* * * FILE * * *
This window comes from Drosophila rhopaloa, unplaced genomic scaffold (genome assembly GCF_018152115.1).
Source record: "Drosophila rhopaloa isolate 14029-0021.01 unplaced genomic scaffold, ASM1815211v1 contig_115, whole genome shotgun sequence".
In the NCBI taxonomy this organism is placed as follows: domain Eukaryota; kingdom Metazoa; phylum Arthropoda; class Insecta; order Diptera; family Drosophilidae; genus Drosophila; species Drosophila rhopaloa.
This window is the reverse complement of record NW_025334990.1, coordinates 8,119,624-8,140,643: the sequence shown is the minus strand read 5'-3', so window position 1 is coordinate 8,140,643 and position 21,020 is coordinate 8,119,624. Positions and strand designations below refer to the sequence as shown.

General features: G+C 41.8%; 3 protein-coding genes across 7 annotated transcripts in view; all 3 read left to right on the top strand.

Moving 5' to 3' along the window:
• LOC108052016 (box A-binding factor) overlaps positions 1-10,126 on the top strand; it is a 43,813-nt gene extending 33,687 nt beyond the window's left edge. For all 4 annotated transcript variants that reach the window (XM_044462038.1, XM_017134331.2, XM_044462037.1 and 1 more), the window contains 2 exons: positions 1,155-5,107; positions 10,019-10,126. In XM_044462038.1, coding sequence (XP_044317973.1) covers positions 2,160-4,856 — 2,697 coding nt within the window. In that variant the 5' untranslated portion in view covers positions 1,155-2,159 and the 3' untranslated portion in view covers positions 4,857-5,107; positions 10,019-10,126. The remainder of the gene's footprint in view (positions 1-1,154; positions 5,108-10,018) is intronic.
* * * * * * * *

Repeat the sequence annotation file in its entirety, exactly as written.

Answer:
This window comes from Drosophila rhopaloa, unplaced genomic scaffold (genome assembly GCF_018152115.1).
Source record: "Drosophila rhopaloa isolate 14029-0021.01 unplaced genomic scaffold, ASM1815211v1 contig_115, whole genome shotgun sequence".
In the NCBI taxonomy this organism is placed as follows: domain Eukaryota; kingdom Metazoa; phylum Arthropoda; class Insecta; order Diptera; family Drosophilidae; genus Drosophila; species Drosophila rhopaloa.
This window is the reverse complement of record NW_025334990.1, coordinates 8,119,624-8,140,643: the sequence shown is the minus strand read 5'-3', so window position 1 is coordinate 8,140,643 and position 21,020 is coordinate 8,119,624. Positions and strand designations below refer to the sequence as shown.

General features: G+C 41.8%; 3 protein-coding genes across 7 annotated transcripts in view; all 3 read left to right on the top strand.

Moving 5' to 3' along the window:
• LOC108052016 (box A-binding factor) overlaps positions 1-10,126 on the top strand; it is a 43,813-nt gene extending 33,687 nt beyond the window's left edge. For all 4 annotated transcript variants that reach the window (XM_044462038.1, XM_017134331.2, XM_044462037.1 and 1 more), the window contains 2 exons: positions 1,155-5,107; positions 10,019-10,126. In XM_044462038.1, coding sequence (XP_044317973.1) covers positions 2,160-4,856 — 2,697 coding nt within the window. In that variant the 5' untranslated portion in view covers positions 1,155-2,159 and the 3' untranslated portion in view covers positions 4,857-5,107; positions 10,019-10,126. The remainder of the gene's footprint in view (positions 1-1,154; positions 5,108-10,018) is intronic.